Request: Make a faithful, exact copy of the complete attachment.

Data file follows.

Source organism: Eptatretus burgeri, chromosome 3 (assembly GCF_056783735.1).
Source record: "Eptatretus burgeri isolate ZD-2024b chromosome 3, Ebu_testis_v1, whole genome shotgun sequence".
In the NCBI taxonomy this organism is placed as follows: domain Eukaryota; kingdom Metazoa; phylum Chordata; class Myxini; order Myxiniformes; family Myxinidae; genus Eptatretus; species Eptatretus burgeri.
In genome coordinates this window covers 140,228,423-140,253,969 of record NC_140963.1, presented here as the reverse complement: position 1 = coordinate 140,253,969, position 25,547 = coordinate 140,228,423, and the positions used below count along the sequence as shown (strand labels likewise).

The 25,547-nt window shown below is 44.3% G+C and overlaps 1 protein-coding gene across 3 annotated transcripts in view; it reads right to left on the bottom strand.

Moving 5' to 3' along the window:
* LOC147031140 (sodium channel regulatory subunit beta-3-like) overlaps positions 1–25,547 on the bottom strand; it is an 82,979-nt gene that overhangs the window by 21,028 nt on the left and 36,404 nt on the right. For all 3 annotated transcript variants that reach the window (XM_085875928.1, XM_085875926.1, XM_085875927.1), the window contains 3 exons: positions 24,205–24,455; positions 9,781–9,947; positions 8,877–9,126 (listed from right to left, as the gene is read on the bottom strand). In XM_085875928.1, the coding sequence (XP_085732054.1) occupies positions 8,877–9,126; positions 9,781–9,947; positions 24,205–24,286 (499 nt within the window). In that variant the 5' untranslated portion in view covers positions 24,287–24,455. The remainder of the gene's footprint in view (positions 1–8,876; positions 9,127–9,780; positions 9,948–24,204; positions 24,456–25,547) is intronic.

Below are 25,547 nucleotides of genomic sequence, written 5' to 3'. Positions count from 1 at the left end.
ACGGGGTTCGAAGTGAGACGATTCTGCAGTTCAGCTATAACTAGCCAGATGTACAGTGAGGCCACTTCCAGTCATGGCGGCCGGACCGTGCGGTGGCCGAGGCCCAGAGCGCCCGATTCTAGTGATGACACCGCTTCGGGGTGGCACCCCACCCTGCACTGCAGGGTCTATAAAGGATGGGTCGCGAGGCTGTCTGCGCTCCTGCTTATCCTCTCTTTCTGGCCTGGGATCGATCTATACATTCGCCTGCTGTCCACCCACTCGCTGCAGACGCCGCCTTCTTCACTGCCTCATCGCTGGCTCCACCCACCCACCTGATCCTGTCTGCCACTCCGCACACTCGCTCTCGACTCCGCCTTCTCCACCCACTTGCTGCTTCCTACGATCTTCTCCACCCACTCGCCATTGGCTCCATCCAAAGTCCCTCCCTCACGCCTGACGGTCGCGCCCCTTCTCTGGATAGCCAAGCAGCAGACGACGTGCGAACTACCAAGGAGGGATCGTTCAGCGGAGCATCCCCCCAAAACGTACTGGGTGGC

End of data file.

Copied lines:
Source organism: Eptatretus burgeri, chromosome 3 (assembly GCF_056783735.1).
Source record: "Eptatretus burgeri isolate ZD-2024b chromosome 3, Ebu_testis_v1, whole genome shotgun sequence".
In the NCBI taxonomy this organism is placed as follows: domain Eukaryota; kingdom Metazoa; phylum Chordata; class Myxini; order Myxiniformes; family Myxinidae; genus Eptatretus; species Eptatretus burgeri.
In genome coordinates this window covers 140,228,423-140,253,969 of record NC_140963.1, presented here as the reverse complement: position 1 = coordinate 140,253,969, position 25,547 = coordinate 140,228,423, and the positions used below count along the sequence as shown (strand labels likewise).

The 25,547-nt window shown below is 44.3% G+C and overlaps 1 protein-coding gene across 3 annotated transcripts in view; it reads right to left on the bottom strand.

Moving 5' to 3' along the window:
* LOC147031140 (sodium channel regulatory subunit beta-3-like) overlaps positions 1–25,547 on the bottom strand; it is an 82,979-nt gene that overhangs the window by 21,028 nt on the left and 36,404 nt on the right. For all 3 annotated transcript variants that reach the window (XM_085875928.1, XM_085875926.1, XM_085875927.1), the window contains 3 exons: positions 24,205–24,455; positions 9,781–9,947; positions 8,877–9,126 (listed from right to left, as the gene is read on the bottom strand). In XM_085875928.1, the coding sequence (XP_085732054.1) occupies positions 8,877–9,126; positions 9,781–9,947; positions 24,205–24,286 (499 nt within the window). In that variant the 5' untranslated portion in view covers positions 24,287–24,455. The remainder of the gene's footprint in view (positions 1–8,876; positions 9,127–9,780; positions 9,948–24,204; positions 24,456–25,547) is intronic.

Below are 25,547 nucleotides of genomic sequence, written 5' to 3'. Positions count from 1 at the left end.
ACGGGGTTCGAAGTGAGACGATTCTGCAGTTCAGCTATAACTAGCCAGATGTACAGTGAGGCCACTTCCAGTCATGGCGGCCGGACCGTGCGGTGGCCGAGGCCCAGAGCGCCCGATTCTAGTGATGACACCGCTTCGGGGTGGCACCCCACCCTGCACTGCAGGGTCTATAAAGGATGGGTCGCGAGGCTGTCTGCGCTCCTGCTTATCCTCTCTTTCTGGCCTGGGATCGATCTATACATTCGCCTGCTGTCCACCCACTCGCTGCAGACGCCGCCTTCTTCACTGCCTCATCGCTGGCTCCACCCACCCACCTGATCCTGTCTGCCACTCCGCACACTCGCTCTCGACTCCGCCTTCTCCACCCACTTGCTGCTTCCTACGATCTTCTCCACCCACTCGCCATTGGCTCCATCCAAAGTCCCTCCCTCACGCCTGACGGTCGCGCCCCTTCTCTGGATAGCCAAGCAGCAGACGACGTGCGAACTACCAAGGAGGGATCGTTCAGCGGAGCATCCCCCCAAAACGTACTGGGTGGC